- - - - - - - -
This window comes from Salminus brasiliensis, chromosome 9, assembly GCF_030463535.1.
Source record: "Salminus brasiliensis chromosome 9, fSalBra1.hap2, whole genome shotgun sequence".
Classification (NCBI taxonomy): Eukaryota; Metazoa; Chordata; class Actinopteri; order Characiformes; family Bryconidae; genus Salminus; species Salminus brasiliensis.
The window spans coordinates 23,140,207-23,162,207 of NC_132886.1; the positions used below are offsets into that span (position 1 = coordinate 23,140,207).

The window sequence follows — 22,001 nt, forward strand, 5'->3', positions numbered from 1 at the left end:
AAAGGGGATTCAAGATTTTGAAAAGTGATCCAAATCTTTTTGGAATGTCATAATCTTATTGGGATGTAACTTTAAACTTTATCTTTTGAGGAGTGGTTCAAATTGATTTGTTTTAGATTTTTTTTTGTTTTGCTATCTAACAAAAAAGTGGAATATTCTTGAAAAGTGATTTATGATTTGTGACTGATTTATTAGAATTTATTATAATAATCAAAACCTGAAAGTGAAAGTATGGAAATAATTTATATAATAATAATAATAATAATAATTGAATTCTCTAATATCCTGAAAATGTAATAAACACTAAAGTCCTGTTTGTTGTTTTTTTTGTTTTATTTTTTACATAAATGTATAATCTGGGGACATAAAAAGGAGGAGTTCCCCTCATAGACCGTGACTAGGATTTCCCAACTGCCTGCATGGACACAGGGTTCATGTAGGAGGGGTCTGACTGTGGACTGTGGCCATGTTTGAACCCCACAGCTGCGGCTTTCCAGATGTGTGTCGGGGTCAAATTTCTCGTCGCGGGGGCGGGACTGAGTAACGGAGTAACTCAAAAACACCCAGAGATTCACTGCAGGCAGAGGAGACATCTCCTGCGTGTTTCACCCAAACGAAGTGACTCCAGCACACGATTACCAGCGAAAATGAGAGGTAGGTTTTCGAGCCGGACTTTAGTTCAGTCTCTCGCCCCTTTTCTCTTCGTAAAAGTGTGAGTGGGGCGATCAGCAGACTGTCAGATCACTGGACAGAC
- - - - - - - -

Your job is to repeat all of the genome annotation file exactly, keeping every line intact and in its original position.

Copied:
This window comes from Salminus brasiliensis, chromosome 9, assembly GCF_030463535.1.
Source record: "Salminus brasiliensis chromosome 9, fSalBra1.hap2, whole genome shotgun sequence".
Classification (NCBI taxonomy): Eukaryota; Metazoa; Chordata; class Actinopteri; order Characiformes; family Bryconidae; genus Salminus; species Salminus brasiliensis.
The window spans coordinates 23,140,207-23,162,207 of NC_132886.1; the positions used below are offsets into that span (position 1 = coordinate 23,140,207).

The window sequence follows — 22,001 nt, forward strand, 5'->3', positions numbered from 1 at the left end:
AAAGGGGATTCAAGATTTTGAAAAGTGATCCAAATCTTTTTGGAATGTCATAATCTTATTGGGATGTAACTTTAAACTTTATCTTTTGAGGAGTGGTTCAAATTGATTTGTTTTAGATTTTTTTTTGTTTTGCTATCTAACAAAAAAGTGGAATATTCTTGAAAAGTGATTTATGATTTGTGACTGATTTATTAGAATTTATTATAATAATCAAAACCTGAAAGTGAAAGTATGGAAATAATTTATATAATAATAATAATAATAATAATTGAATTCTCTAATATCCTGAAAATGTAATAAACACTAAAGTCCTGTTTGTTGTTTTTTTTGTTTTATTTTTTACATAAATGTATAATCTGGGGACATAAAAAGGAGGAGTTCCCCTCATAGACCGTGACTAGGATTTCCCAACTGCCTGCATGGACACAGGGTTCATGTAGGAGGGGTCTGACTGTGGACTGTGGCCATGTTTGAACCCCACAGCTGCGGCTTTCCAGATGTGTGTCGGGGTCAAATTTCTCGTCGCGGGGGCGGGACTGAGTAACGGAGTAACTCAAAAACACCCAGAGATTCACTGCAGGCAGAGGAGACATCTCCTGCGTGTTTCACCCAAACGAAGTGACTCCAGCACACGATTACCAGCGAAAATGAGAGGTAGGTTTTCGAGCCGGACTTTAGTTCAGTCTCTCGCCCCTTTTCTCTTCGTAAAAGTGTGAGTGGGGCGATCAGCAGACTGTCAGATCACTGGACAGAC